The use of therapeutic hypothermia was linked to poorer survival rates and worse neurologic outcomes for in-hospital cardiac arrest patients.
In a propensity-score matched analysis, therapeutic hypothermia was associated with a relative 12% lower likelihood of in-hospital survival compared with usual care (27.4% versus 29.2%, P=0.01), Paul S. Chan, MD, Saint Luke’s Mid America Heart Institute in Kansas City, Mo., and colleagues found.
The likelihood of 1-year survival without severe neurological disability (Cerebral Performance Category score of 1 or 2) likewise favored usual care over the cooling intervention (20.5% versus 17.0%, P<0.001), the group reported in the Oct. 4 issue of the Journal of the American Medical Association.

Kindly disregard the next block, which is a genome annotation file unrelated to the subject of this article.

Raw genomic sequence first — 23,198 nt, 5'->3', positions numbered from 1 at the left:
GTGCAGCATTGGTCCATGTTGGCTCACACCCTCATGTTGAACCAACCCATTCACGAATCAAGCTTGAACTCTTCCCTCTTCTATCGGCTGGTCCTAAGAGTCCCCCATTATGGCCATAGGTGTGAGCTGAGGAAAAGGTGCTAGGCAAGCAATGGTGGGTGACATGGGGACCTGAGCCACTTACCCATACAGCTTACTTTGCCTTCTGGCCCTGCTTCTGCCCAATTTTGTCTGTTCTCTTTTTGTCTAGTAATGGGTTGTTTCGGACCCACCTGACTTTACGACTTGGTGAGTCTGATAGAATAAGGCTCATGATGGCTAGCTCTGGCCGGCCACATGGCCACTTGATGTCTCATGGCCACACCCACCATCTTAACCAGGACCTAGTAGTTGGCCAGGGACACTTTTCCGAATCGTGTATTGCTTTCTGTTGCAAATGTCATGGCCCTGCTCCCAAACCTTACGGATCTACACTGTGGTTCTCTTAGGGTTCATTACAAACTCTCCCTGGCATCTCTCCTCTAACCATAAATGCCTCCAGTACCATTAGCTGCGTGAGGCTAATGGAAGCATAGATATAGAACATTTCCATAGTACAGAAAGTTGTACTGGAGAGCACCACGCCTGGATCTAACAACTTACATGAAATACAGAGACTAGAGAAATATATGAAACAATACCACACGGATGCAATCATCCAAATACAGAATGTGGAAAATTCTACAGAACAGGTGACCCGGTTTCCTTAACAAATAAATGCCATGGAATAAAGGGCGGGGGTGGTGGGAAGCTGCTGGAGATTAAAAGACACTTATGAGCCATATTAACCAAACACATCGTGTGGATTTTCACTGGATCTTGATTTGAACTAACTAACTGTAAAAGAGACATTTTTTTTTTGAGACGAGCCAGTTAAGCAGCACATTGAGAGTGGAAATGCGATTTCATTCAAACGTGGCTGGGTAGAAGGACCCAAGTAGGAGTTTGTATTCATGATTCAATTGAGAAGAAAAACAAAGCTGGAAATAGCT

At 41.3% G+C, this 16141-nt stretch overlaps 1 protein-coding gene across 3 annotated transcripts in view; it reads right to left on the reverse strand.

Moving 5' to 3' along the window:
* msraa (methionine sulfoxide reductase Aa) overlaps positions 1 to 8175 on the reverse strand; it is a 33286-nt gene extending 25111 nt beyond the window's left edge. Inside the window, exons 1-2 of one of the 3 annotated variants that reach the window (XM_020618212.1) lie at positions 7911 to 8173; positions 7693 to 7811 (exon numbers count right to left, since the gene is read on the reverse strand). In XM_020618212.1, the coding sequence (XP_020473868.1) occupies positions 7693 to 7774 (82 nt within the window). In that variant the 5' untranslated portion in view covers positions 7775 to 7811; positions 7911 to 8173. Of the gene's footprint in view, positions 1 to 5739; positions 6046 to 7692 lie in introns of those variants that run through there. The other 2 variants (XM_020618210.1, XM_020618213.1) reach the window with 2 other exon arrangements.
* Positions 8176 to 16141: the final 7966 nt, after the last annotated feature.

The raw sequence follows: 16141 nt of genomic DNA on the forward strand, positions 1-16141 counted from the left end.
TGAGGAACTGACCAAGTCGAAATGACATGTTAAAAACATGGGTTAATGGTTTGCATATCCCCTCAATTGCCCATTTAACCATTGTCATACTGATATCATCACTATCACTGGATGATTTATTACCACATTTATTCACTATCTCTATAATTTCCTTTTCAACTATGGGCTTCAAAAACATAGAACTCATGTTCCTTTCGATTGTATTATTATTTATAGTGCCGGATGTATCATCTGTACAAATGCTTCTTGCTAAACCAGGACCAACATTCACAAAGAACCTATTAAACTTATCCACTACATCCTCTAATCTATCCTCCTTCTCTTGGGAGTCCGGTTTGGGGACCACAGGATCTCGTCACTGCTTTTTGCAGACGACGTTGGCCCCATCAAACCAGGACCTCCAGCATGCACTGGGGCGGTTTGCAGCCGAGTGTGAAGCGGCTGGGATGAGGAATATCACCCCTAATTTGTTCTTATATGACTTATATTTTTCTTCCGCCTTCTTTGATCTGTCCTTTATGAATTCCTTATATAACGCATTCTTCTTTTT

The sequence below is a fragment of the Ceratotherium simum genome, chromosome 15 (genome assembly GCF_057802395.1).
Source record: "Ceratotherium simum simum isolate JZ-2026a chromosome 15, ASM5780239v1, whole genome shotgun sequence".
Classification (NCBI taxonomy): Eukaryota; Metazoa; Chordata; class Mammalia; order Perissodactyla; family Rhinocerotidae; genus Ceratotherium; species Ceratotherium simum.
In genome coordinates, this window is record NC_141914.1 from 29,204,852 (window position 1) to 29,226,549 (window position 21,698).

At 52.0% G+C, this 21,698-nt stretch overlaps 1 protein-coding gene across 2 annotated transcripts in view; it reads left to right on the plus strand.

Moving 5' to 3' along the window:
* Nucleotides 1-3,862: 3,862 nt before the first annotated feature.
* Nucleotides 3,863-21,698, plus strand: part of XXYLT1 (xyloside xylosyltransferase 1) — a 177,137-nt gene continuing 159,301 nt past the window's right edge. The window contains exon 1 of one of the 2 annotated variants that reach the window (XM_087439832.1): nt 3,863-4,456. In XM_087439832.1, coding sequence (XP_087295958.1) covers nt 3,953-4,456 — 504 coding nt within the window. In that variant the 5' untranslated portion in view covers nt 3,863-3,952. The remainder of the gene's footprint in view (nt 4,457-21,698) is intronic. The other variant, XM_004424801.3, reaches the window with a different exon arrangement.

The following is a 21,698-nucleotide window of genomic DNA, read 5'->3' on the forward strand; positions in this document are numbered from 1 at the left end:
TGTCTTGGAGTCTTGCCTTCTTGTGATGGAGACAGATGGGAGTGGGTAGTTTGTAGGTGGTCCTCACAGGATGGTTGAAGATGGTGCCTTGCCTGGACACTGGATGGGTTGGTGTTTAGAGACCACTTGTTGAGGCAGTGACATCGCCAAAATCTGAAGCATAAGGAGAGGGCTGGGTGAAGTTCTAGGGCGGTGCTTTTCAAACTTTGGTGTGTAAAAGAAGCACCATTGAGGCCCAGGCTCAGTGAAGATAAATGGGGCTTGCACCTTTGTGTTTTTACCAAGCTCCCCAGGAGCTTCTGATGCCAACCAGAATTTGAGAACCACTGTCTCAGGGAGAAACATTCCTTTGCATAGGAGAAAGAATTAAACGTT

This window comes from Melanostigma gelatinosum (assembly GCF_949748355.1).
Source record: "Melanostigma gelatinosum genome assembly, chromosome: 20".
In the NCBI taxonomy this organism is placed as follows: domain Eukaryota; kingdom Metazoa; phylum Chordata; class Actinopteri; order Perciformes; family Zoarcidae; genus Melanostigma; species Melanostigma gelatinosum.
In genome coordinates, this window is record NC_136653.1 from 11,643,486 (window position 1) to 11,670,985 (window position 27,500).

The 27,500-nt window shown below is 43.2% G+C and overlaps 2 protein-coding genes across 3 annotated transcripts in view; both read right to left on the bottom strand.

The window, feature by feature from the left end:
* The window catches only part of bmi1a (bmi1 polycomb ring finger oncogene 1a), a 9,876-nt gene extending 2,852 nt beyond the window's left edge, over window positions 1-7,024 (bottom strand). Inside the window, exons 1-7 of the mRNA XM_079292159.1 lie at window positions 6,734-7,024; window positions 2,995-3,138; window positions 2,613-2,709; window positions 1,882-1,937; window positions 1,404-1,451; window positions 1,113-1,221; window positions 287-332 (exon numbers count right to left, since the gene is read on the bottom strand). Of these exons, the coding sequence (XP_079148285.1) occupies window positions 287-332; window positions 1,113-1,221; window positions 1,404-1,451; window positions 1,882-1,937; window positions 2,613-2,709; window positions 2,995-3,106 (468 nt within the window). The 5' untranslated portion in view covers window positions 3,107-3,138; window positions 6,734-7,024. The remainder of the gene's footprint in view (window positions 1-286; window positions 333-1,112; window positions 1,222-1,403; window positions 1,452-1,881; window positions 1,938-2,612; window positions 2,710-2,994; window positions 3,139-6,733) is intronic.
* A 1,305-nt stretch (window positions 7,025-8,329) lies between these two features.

The disadvantage to cooling was similar for patients with non-shockable (asystole and pulseless electrical activity) and shockable cardiac arrest rhythms (ventricular fibrillation and pulseless ventricular tachycardia) both for survival and neurologic outcomes (P=0.74 and P=0.88, respectively, for interaction).
“Current use of therapeutic hypothermia for in-hospital cardiac arrest may warrant reconsideration,” Chan’s group concluded.
“It’s not so surprising. We do suspect that hypothermia works, but it’s a different type of cardiac arrest,” commented Karl Kern, MD, co-director, University of Arizona Sarver Heart Center in Tucson.